1. Pot Still Distillation
The Early Start
The Irish Whiskey industry was the first to produce Whiskey in large quantities. Back in those days the only distillation method was the pot still distillation. In order to satisfy the high demand most of the distilleries built huge pot stills like the ones you can see in the museum of the Old Midelton distillery. These pot stills were large pieces of sheet metal copper riveted together. They were mostly fired by coal. Cleaning them was a long and hard job.
There was a separate room below the pot stills used to fire the pot. The workers had a bell and a string to communicate with the stillman above in this very loud and busy environment.
The big stills of the distilleries needed cooling after the lyne arm. This could be either done by a steady flow of cold water or by providing a large enough heat sink in the form of a big tub.
The process starts by filling the wash into the first pot still called wash still. It is then heated and produces an alcohol solution called low wines with about 20 to 25 vol %.
By heating the wash to a certain temperature the lighter alcohol evaporates rise up in the neck of the pot still. The rest of the wash remains in the pot. The vapor is then cooled down and gathered in spirit receivers.
In order to get Whiskey, the process needs to be repeated. The first low wines is then filled into the second pot still. Usually, a smaller one that produces alcohol with 60 to 70 vol %. At Bushmills and New Midleton the classic way of triple distillation is still performed. The new spirit (raw Whiskey) still does not nearly taste like Whiskey. However, the form of the pot still determines the later taste. To make it Whiskey the spirit needs to be aged in barrels for at least three years.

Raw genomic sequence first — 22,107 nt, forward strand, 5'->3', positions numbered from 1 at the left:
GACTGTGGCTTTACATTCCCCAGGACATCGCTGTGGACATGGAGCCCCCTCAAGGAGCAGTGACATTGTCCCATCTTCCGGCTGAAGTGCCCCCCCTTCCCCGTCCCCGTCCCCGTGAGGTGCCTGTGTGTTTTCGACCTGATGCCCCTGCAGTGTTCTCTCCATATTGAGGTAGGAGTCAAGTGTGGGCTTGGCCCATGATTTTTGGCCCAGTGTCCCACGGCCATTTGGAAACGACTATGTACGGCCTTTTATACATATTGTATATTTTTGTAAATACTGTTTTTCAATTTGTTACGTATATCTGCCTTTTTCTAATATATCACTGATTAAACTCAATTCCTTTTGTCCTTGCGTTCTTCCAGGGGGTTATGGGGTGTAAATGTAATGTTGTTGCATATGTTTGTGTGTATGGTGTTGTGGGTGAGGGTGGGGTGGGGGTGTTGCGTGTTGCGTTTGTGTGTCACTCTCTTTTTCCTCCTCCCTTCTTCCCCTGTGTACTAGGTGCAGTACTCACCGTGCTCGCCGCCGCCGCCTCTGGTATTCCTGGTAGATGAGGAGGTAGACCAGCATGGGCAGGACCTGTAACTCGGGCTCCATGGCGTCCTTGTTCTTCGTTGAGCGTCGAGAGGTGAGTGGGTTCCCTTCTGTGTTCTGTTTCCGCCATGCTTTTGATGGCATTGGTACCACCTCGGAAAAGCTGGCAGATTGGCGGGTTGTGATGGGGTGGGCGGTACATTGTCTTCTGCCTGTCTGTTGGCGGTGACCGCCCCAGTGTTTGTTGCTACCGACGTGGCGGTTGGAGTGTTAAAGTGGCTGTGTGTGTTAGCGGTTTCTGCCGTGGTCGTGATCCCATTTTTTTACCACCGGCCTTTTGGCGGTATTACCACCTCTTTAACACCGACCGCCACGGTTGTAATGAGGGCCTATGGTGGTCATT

2. Distillation in Column Stills (Coffey Stills)
The first decline of Irish Whiskey began with the invention of the column still distillation in Scotland. This process allowed a continuous and more efficient distillation of cheap Whiskey. The inventor, Aeneas Coffey, made it possible to distil unmalted grain in the distillation columns. This allowed a continuous and more efficient distillation of cheap Whiskey and the Column Still was given the nickname the Coffey Still.
Nowadays Irish Whiskey, mainly grain and blended Whiskey, is also produced on column stills. High quality Malt Whiskey is still produced on pot stills only.
The column still uses fractional distillation to separate the spirit from the wash. The wash is inserted high and flows down through the still. At the bottom steam is inserted and rises against the stream of wash. The alcohol is more likely to evaporate and rise in the still. In the end the different elements in the wash are distributed through the whole still. The lighter alcohols are at the top and the water and residue are collected at the bottom. Most distilleries have more than one column still to have a better separation.
A column still is made of many sections that are bolted together. Inside these sections you have even more layers that slow down the flow of the liquid downwards, but lets the steam rise through from below.